Not feeling too subtle today so I've given the punchline away in the title here. After wandering neck-deep into MVP and MVC, I'm now thinking about refactoring brownfield applications toward them. And it occurred to me: is it reasonable to refactor to MVC? Then, is it feasible? Then, is it even possible?

I've built started three or four MVC applications and love the framework for greenfield apps. But assuming you have a nice, healthy (and I'm using the definition "of great size") web application, would you go through the exercise of converting it to MVC?

Here are some reasons why I wouldn't.

First and foremost, your URLs will change. Instead of http://myapp/ProductList.aspx, you have http://myapp/Products/List. Depending on the size of the app, I'm not sure I'd trust a global search and replace for that. Besides which, I'd rather be using one of the helper methods to generate the URLs in MVC.

Granted, you might be able to get around this with some combination of HttpHandler or HttpModule. Whether or not there is enough benefit to be gained from MVC to go through this exercise probably depends on the size of the app, your deadlines, and just how much blogging material you want to generate.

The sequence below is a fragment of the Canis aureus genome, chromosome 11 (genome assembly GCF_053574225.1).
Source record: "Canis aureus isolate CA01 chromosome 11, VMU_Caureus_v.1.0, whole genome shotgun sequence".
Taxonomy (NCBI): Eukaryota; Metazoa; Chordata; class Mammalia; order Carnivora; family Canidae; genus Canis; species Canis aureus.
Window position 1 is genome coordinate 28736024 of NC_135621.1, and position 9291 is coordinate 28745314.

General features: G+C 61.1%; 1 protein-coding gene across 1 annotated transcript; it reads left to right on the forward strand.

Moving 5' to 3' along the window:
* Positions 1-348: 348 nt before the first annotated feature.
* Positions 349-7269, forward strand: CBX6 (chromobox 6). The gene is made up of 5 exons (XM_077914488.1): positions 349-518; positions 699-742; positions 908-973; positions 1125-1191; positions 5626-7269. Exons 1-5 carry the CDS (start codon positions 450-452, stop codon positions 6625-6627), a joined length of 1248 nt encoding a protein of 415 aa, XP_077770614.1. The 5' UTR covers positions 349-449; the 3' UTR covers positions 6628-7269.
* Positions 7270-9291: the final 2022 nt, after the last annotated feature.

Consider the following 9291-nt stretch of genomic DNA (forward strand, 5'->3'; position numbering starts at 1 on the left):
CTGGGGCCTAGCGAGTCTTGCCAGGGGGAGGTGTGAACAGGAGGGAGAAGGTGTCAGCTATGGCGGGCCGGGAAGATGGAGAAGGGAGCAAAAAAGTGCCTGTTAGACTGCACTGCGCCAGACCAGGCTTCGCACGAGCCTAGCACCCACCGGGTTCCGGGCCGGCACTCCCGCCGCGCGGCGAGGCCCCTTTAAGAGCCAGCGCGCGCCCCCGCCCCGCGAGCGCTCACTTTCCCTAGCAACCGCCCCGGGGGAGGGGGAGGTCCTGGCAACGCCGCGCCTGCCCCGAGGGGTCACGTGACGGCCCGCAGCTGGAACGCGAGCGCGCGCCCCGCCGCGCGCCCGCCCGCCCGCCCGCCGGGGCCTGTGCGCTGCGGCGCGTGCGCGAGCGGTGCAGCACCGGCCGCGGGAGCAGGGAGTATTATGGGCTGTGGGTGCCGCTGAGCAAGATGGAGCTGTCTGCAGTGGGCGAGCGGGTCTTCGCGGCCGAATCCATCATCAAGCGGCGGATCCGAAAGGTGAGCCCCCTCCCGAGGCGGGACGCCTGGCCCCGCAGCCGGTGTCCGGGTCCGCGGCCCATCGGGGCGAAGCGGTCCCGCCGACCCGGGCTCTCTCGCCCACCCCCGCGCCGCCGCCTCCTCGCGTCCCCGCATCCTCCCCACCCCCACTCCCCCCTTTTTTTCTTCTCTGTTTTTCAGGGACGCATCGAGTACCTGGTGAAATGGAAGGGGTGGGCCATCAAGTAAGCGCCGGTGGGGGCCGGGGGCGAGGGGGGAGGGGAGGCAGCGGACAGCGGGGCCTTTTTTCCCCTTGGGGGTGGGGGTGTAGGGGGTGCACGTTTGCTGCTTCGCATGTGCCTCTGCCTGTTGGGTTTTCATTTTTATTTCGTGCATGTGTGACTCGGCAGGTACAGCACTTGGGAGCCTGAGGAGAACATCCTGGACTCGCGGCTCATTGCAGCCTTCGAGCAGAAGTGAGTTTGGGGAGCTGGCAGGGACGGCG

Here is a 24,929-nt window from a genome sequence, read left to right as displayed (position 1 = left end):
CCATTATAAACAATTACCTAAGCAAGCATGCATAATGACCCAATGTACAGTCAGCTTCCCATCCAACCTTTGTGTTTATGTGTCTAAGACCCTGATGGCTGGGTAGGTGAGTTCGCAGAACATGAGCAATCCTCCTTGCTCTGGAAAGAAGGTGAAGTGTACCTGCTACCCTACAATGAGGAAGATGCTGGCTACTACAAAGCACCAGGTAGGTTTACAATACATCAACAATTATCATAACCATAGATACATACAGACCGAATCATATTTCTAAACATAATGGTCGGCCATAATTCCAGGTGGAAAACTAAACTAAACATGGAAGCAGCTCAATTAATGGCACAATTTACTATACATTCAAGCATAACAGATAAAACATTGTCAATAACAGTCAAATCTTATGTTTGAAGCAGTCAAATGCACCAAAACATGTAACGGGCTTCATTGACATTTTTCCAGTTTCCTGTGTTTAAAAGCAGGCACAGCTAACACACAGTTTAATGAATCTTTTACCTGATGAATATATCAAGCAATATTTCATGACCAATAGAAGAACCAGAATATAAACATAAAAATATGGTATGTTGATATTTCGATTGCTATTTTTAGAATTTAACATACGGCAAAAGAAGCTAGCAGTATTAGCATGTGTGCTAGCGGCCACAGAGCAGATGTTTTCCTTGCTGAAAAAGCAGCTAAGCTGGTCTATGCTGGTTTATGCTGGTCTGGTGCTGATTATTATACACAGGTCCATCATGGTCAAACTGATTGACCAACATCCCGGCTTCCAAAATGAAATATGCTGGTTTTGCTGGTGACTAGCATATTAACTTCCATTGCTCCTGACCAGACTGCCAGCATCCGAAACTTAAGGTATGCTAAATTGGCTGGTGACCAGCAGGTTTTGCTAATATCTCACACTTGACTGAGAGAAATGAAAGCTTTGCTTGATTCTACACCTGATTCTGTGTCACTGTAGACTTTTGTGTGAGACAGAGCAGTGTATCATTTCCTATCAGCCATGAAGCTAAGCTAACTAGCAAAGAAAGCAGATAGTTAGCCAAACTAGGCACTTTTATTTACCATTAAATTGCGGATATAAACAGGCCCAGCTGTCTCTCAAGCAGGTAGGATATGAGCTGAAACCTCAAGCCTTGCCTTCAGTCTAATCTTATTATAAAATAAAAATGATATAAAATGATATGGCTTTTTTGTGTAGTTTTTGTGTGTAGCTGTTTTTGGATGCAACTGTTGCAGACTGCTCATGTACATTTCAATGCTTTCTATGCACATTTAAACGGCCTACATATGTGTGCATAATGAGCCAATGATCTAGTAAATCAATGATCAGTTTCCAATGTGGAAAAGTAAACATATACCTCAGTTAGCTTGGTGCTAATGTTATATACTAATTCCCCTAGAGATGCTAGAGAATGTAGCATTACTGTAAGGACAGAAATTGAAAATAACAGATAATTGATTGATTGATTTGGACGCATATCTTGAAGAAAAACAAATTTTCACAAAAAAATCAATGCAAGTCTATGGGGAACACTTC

This segues into my next point. Unless you plan to refactor every page all at once, you need a way to have WebForms pages sitting along side MVC pages. Which means you need to be able to navigate directly to some .aspx pages in some cases, and to controller actions in others. This might be possible in the same project but it makes my head hurt thinking about it. You'll be giving the routing engine a hernia with all the heavy lifting it would have to do. Either that or, again, implement your own HttpModule before the routing module in the pipeline.

Alternatively, you'd create a second web project, an MVC one, and move your UI over to it over the span of many moons. Your URLs will really get messed up as you'll be essentially working in two separate web applications.

All of this presumes your logic is separated enough to withstand such a change. When talking about refactoring to layers in the brownfield book, we recommend doing so incrementally. That is, start by creating a seam and move all the code into it leaving a little bit behind in the UI. Then repeat for the big bulk of code you moved all the way down the line to the data access. (There, now you don't have to read Chapter 8.)

Refactoring to MVC feels like this would be hard to do. Mind you, it shouldn't really be any harder than refactoring to MVP. Maybe just feels that way because of the brownfieldedness of the apps I have swirling in my head. (Full disclosure: many of which I contributed to.)

Speaking of MVP, one of the main reasons I think this is too much work is because MVP is such a reasonable alternative. Maybe not 100% idea, but it's a very viable compromise. On the one hand, yes, you still have to deal with the ViewState and the ASP.NET Pipeline and all the happiness that comes from trying to separate concerns in a real application as opposed to the contrived examples in books and blogs that make it look so easy. On the other hand, it's less work to attain and in the end, you'll end up with a more maintainable application.

So after all this windage about why I wouldn't refactor to MVC...has anyone...y'know...tried it?

Kyle the Armchair Refactorer